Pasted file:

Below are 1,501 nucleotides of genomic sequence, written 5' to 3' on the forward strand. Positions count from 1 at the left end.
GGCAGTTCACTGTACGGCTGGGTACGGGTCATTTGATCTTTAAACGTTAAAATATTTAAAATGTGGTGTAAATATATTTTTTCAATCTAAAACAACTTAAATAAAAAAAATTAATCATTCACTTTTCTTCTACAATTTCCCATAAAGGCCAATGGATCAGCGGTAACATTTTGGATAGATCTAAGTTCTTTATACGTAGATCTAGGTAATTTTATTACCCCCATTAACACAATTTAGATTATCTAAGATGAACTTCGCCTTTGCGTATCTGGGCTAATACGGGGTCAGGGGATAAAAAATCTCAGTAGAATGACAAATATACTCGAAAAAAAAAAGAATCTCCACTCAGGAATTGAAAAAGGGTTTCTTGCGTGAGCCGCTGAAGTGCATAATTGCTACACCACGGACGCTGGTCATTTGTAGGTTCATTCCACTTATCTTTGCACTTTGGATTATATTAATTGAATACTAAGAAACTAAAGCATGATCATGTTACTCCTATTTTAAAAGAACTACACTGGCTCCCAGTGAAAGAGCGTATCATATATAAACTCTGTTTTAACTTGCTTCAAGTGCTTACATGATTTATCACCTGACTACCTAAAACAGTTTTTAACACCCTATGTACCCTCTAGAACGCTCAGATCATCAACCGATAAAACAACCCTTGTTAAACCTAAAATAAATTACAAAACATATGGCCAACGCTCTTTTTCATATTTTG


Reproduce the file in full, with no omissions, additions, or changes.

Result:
Below are 1,501 nucleotides of genomic sequence, written 5' to 3' on the forward strand. Positions count from 1 at the left end.
GGCAGTTCACTGTACGGCTGGGTACGGGTCATTTGATCTTTAAACGTTAAAATATTTAAAATGTGGTGTAAATATATTTTTTCAATCTAAAACAACTTAAATAAAAAAAATTAATCATTCACTTTTCTTCTACAATTTCCCATAAAGGCCAATGGATCAGCGGTAACATTTTGGATAGATCTAAGTTCTTTATACGTAGATCTAGGTAATTTTATTACCCCCATTAACACAATTTAGATTATCTAAGATGAACTTCGCCTTTGCGTATCTGGGCTAATACGGGGTCAGGGGATAAAAAATCTCAGTAGAATGACAAATATACTCGAAAAAAAAAAGAATCTCCACTCAGGAATTGAAAAAGGGTTTCTTGCGTGAGCCGCTGAAGTGCATAATTGCTACACCACGGACGCTGGTCATTTGTAGGTTCATTCCACTTATCTTTGCACTTTGGATTATATTAATTGAATACTAAGAAACTAAAGCATGATCATGTTACTCCTATTTTAAAAGAACTACACTGGCTCCCAGTGAAAGAGCGTATCATATATAAACTCTGTTTTAACTTGCTTCAAGTGCTTACATGATTTATCACCTGACTACCTAAAACAGTTTTTAACACCCTATGTACCCTCTAGAACGCTCAGATCATCAACCGATAAAACAACCCTTGTTAAACCTAAAATAAATTACAAAACATATGGCCAACGCTCTTTTTCATATTTTG